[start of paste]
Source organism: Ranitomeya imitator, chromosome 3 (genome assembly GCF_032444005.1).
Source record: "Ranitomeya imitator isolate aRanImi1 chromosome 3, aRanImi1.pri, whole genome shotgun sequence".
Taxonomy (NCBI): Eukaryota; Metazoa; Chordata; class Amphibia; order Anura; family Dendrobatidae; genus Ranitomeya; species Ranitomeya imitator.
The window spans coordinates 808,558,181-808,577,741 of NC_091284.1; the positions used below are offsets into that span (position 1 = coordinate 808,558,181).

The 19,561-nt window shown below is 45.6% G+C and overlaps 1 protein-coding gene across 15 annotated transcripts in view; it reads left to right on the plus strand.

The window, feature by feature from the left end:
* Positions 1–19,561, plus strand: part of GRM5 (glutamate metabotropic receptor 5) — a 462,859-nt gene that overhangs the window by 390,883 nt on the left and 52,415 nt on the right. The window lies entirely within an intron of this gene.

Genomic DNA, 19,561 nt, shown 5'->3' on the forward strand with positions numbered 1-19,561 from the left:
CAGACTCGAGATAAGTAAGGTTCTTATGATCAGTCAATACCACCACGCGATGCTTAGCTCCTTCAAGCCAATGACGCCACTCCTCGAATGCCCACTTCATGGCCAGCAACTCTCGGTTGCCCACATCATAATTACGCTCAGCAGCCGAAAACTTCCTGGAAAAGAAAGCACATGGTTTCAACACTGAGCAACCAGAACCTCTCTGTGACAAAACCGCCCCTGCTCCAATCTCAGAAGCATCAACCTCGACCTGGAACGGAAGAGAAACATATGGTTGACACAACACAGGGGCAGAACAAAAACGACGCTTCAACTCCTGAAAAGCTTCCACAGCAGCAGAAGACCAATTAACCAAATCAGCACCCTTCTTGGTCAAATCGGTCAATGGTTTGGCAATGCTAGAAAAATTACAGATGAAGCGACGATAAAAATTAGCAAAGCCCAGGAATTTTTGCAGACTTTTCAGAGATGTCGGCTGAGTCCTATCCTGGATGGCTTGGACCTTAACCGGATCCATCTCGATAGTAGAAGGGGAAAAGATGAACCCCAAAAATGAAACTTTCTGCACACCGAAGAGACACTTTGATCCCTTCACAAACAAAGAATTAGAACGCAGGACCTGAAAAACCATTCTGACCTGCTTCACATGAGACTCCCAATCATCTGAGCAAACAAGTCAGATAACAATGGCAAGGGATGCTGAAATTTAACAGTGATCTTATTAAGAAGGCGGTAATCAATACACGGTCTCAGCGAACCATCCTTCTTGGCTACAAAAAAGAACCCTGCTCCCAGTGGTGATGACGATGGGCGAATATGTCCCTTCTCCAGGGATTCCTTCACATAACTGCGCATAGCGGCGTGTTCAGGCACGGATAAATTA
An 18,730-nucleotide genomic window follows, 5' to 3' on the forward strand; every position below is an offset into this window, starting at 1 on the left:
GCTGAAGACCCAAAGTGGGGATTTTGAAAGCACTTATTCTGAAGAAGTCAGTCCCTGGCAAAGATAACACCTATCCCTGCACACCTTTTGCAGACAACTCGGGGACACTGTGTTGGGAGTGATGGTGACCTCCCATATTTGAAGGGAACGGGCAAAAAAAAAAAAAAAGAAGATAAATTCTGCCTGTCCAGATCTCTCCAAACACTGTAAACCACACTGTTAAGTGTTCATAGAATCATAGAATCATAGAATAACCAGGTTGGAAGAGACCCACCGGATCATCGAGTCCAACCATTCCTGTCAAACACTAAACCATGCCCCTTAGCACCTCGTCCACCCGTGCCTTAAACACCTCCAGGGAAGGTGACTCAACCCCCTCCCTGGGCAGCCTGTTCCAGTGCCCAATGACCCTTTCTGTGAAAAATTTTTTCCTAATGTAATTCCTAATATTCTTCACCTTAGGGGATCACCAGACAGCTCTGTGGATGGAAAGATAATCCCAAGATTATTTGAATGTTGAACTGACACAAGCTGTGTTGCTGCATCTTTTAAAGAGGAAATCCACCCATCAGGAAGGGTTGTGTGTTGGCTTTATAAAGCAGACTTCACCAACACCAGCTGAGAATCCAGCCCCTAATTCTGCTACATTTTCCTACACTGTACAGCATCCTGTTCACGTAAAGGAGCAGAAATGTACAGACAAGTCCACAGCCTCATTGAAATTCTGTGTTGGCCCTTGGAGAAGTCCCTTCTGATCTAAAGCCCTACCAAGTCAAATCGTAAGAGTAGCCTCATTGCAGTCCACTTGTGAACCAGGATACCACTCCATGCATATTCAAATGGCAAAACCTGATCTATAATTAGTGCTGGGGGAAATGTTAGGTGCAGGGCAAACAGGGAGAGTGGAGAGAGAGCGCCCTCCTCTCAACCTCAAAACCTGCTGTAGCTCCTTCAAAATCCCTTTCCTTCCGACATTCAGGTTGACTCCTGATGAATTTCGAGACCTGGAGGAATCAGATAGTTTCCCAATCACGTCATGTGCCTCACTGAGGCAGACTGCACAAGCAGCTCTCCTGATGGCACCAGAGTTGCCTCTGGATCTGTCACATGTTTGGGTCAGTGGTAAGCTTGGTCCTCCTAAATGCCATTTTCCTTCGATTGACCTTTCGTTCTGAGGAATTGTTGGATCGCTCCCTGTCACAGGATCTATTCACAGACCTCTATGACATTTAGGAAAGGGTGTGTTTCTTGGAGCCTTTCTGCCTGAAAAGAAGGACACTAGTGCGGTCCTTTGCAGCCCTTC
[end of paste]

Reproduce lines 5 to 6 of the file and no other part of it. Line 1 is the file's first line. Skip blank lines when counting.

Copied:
The 19,561-nt window shown below is 45.6% G+C and overlaps 1 protein-coding gene across 15 annotated transcripts in view; it reads left to right on the plus strand.

The window, feature by feature from the left end: